When Shaunté Walton, MS, CIC, and her team of infection preventionists at UCLA Health first became aware of Candida auris causing significant outbreaks in the U.S. in 2019, they jumped into action to prevent its spread before the first case reached Los Angeles County.
Candida auris (commonly known as C. auris) is an exceptionally virulent hospital-acquired fungal infection that is often resistant to antifungal drugs and can lead to severe illness in hospitalized patients. In some patients, the pathogen can enter the bloodstream and spread throughout the body, causing serious bloodstream infections, wound infections and ear infections.
There has been a recent uptick in C. auris cases in U.S. hospitals and nursing homes. In 2022, the Centers for Disease Control and Prevention recorded more than 8,100 infections – a nearly 50% increase over the 5,500 recorded in 2021. According to the CDC, one in three people who contract the pathogen will die.
Walton, system director of Clinical Epidemiology and Infection Prevention at UCLA Health, notes that C. auris is exceptionally dangerous for immunocompromised individuals and those who have been hospitalized for an extended period of time. Individuals who have a central venous catheter or other lines or tubes entering their body also are at high risk, as these invasive devices open a path for the fungus to enter the body.
Partnership with IT
Early on, Walton and her team partnered with UCLA Health’s Information Technology Systems to create a risk assessment tool that screens every patient who enters the hospital, whether they come in as a direct admit or through the emergency department.
The risk assessment asks a series of questions related to high-risk criteria as determined by the CDC and the Los Angeles County Department of Public Health.
"High-risk patients include, but are not limited to, those admitted from a facility identified to previously have a C. auris outbreak, those who are on a ventilator or who have a tracheostomy, those who have a history of CRE (antibody-resistant bacteria), or those who have been admitted to an acute-care hospital outside of California or outside of the U.S.," says Urvashi Parti, an infection preventionist on Walton's team.
UCLA Health’s lab is able to test for C. auris in-house, Parti says.
“If the patient meets the screening criteria for high risk, we are able to collect a swab,” Parti said. “This is active surveillance testing, which allows for early identification of C. auris, which helps prevent potential outbreaks.”
If a patient tests positive for C. auris, the patient’s infection status is flagged in their electronic record and will remain there forever, even after discharge.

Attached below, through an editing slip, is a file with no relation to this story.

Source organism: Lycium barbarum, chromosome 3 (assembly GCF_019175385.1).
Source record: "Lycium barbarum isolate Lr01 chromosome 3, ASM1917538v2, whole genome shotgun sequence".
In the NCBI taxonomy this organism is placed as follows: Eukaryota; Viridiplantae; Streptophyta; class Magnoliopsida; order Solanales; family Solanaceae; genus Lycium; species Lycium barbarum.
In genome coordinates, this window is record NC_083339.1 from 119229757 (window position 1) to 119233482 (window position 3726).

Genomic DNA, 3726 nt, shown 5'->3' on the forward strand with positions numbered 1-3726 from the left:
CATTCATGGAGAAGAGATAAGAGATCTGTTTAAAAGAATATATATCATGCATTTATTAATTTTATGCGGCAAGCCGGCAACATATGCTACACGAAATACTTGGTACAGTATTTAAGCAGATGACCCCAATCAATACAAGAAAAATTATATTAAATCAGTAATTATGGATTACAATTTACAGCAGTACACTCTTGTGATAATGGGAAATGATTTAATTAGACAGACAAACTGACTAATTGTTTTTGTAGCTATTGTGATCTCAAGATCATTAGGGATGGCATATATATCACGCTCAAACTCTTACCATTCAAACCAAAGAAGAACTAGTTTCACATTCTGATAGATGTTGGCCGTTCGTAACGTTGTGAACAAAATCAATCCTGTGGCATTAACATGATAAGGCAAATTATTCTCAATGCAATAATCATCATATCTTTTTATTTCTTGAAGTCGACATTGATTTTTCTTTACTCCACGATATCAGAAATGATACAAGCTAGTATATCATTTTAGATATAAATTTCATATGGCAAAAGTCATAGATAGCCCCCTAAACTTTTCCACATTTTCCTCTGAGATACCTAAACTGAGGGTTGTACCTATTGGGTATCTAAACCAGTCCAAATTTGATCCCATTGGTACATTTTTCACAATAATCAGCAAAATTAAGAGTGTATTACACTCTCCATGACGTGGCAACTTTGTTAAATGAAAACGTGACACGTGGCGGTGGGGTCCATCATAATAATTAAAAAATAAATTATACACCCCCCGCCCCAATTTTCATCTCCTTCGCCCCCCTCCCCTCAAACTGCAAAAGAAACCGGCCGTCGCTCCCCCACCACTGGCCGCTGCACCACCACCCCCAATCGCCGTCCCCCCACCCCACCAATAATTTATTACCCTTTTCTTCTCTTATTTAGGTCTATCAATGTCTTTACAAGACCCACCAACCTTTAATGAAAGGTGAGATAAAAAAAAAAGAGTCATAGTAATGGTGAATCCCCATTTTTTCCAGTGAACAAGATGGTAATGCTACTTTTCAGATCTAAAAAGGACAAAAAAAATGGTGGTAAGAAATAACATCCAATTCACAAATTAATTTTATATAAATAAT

“This helps isolate and protect the community,” Parti says.
Positive-status patients are managed in contact isolation, meaning health care workers must wear gowns and gloves and use a sporicidal, hospital-approved disinfectant to clean and sanitize the patient’s room. UCLA Health’s Environmental Services team is notified so they can oversee the management of the room once the patient is discharged.
Not a new fungus
C. auris was first identified in Japan in 2009, but, in retrospect, the earliest known strain is believed to have originated in South Korea in 1996. The first case reported in the U.S. was in 2013. C. auris first appeared on Walton’s radar when she learned about the havoc it was creating at other health care facilities, where outbreaks forced hospitals to remove pipes and drains and take down ceiling tiles and flooring to rid it from the environment.
"Public health officials continue to heighten awareness among health care professionals about the dangers of C. auris," Walton says. "It's very hardy, and it persists in the environment for several weeks."
UCLA Health’s electronic records system was crucial to preventing an outbreak when 11 patients tested positive in 2021, she told the Washington Post recently.
Because the system was implemented early, there have been no clusters or outbreaks at UCLA Health, she says, “which indicates our protocols are working.”
She notes that the manual processes many hospitals have implemented to manage C. auris have led to challenges in communications.
“I think we’re one of the unique health care systems that utilized their electronic system to manage this pathogen effectively,” Walton says.
Jennifer Karmarkar is the author of this article.